__LINE__ and __FILE__ functionality in Python?

Discussion in 'Python' started by Joakim Hove, Aug 13, 2006.

  1. Joakim Hove

    Joakim Hove Guest

    Hello,

    i have simple[1] function like this:

    def log_msg(msg , file , line):
    print "%s:%s %s" % (file,line,msg)

    the file and line arguments should be the filename and linenumber of
    the source file where the function is called. If this were C I would
    have used the __FILE__ and __LINE__ macros as:

    log_msg(msg , __FILE__ , __LINE__)

    Is there a way to emulate this behaviour in Python?


    Best Regards

    Joakim Hove



    [1]: It is not *that* simple, but you get the point.


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    Joakim Hove
    hove AT ntnu.no /
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    Joakim Hove, Aug 13, 2006
    #1
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  2. Le dimanche 13 août 2006 13:31, Joakim Hove a écrit :
    Sure, try :

    In [46]: import inspect

    In [47]: c=inspect.currentframe()

    In [48]: c.f_lineno
    Out[48]: 1

    In [49]: c.f_code.co_filename
    Out[49]: '<ipython console>'

    Of course, in the console, these are not truly relevant.


    --
    _____________

    Maric Michaud
    _____________

    Aristote - www.aristote.info
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    Tel: +33 426 880 097
     
    Maric Michaud, Aug 13, 2006
    #2
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  3. Joakim Hove

    John Machin Guest

    It's better in Python not to emulate that but to let the caller do the
    work:

    C:\junk>type caller_id.py
    import inspect

    def logger(msg):
    print "logger:", msg
    print "called from %s:%d" % inspect.stack()[1][1:3]
    print

    def client1():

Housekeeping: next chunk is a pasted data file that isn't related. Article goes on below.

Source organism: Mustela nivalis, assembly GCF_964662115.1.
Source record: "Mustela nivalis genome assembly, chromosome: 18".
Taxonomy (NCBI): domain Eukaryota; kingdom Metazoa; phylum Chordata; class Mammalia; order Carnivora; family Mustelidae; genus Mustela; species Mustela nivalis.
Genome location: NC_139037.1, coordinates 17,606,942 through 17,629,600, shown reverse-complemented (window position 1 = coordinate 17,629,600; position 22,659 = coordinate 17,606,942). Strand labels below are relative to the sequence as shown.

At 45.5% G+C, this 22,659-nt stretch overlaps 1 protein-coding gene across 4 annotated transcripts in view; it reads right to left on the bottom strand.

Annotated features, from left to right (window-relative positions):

logger("one")

    def client2():
    logger("two")

    client1()
    client2()


    C:\junk>caller_id.py
    logger: one
    called from C:\junk\caller_id.py:9

    logger: two
    called from C:\junk\caller_id.py:12

    If you care to search for __LINE__ in this newsgroup, there's a slight
    chance you might find a thread or two or twenty-two on the topic :)

    I don't usually go for one-liners, especially ugly ones like
    "inspect.stack()[1][1:3]" but it avoids the risk of hanging on to a
    reference to the frame object -- see the warning in the inspect docs.

    You can get the name of the calling function or method (and,
    indirectly, the method's class) if you want to log the whole dossier --
    details left as an exercise :)

    HTH,
    John
     
    John Machin, Aug 13, 2006
    #3
  4. Joakim Hove

    Joakim Hove Guest

    Thanks a lot - that was just what I wanted.


    Regards - Joakim


    --
    Joakim Hove
    hove AT ntnu.no /
    Tlf: +47 (73 5)9 34 27 / Stabburveien 18
    Fax: ................. / N-5231 Paradis
    http://www.ift.uib.no/~hove/ / 55 91 28 18 / 92 68 57 04
     
    Joakim Hove, Aug 13, 2006
    #4
  5. Le dimanche 13 août 2006 14:18, John Machin a écrit :
    Yes, my mistake, thanks for pointing this out, my suggestion should have been
    more accurate :

    import inspect

    try :
    c=inspect.currentframe()
    log_msg(c.f_lineno, c.f_code.co_filename)
    finally :
    del c

    or shorter ;

    from inspect import currentframe
    log_msg(currentframe().f_lineno,
    currentframe().f_code.co_filename)


    --
    _____________

    Maric Michaud
    _____________

    Aristote - www.aristote.info
    3 place des tapis
    69004 Lyon
    Tel: +33 426 880 097
     
    Maric Michaud, Aug 13, 2006
    #5
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